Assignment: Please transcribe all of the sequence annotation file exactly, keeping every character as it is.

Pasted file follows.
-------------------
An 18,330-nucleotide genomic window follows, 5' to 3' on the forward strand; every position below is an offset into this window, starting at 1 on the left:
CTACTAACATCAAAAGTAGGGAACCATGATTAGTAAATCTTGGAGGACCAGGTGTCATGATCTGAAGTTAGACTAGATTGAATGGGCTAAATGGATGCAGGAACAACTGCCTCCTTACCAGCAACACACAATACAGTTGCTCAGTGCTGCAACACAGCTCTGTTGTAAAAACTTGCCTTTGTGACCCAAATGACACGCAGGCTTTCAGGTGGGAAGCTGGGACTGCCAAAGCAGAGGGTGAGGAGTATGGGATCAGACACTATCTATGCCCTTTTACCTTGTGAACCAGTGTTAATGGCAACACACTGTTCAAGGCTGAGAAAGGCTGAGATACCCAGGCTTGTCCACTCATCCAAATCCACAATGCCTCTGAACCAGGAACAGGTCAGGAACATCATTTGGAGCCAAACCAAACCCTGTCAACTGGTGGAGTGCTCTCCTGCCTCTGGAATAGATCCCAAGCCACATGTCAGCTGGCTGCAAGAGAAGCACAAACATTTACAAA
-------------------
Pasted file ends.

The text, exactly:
An 18,330-nucleotide genomic window follows, 5' to 3' on the forward strand; every position below is an offset into this window, starting at 1 on the left:
CTACTAACATCAAAAGTAGGGAACCATGATTAGTAAATCTTGGAGGACCAGGTGTCATGATCTGAAGTTAGACTAGATTGAATGGGCTAAATGGATGCAGGAACAACTGCCTCCTTACCAGCAACACACAATACAGTTGCTCAGTGCTGCAACACAGCTCTGTTGTAAAAACTTGCCTTTGTGACCCAAATGACACGCAGGCTTTCAGGTGGGAAGCTGGGACTGCCAAAGCAGAGGGTGAGGAGTATGGGATCAGACACTATCTATGCCCTTTTACCTTGTGAACCAGTGTTAATGGCAACACACTGTTCAAGGCTGAGAAAGGCTGAGATACCCAGGCTTGTCCACTCATCCAAATCCACAATGCCTCTGAACCAGGAACAGGTCAGGAACATCATTTGGAGCCAAACCAAACCCTGTCAACTGGTGGAGTGCTCTCCTGCCTCTGGAATAGATCCCAAGCCACATGTCAGCTGGCTGCAAGAGAAGCACAAACATTTACAAA